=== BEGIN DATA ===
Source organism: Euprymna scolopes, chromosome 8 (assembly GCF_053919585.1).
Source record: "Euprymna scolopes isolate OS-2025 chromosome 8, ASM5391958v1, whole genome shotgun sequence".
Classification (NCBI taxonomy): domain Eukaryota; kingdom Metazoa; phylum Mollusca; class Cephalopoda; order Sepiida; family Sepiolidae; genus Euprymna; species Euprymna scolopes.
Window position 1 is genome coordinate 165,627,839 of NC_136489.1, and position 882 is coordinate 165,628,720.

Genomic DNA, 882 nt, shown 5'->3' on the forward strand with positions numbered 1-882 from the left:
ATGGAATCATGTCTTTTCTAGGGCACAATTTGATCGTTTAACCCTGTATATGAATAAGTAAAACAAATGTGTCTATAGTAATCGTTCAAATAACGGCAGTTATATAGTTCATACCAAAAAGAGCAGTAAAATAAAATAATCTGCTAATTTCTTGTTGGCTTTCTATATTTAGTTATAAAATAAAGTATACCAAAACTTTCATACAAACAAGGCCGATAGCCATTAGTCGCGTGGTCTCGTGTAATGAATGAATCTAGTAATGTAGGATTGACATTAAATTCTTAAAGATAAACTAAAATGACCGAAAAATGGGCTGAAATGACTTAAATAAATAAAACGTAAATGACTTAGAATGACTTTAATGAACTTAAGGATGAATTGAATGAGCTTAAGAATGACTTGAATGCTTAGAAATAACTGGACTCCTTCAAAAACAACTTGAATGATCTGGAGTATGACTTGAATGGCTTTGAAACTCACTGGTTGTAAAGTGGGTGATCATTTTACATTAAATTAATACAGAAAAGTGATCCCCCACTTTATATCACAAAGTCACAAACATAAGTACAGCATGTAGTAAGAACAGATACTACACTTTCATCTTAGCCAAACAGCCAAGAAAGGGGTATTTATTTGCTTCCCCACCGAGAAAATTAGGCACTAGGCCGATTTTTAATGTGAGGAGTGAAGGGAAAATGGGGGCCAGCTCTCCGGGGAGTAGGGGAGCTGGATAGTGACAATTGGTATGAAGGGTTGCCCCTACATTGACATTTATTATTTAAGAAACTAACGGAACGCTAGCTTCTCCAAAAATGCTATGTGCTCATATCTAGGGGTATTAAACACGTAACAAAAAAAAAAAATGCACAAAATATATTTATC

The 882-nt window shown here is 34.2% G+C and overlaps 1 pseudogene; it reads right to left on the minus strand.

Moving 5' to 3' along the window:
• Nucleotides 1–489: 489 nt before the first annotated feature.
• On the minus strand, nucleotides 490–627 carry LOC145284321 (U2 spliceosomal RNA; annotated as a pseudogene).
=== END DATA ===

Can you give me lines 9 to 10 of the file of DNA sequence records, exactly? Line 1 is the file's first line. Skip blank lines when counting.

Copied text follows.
• Nucleotides 1–489: 489 nt before the first annotated feature.
• On the minus strand, nucleotides 490–627 carry LOC145284321 (U2 spliceosomal RNA; annotated as a pseudogene).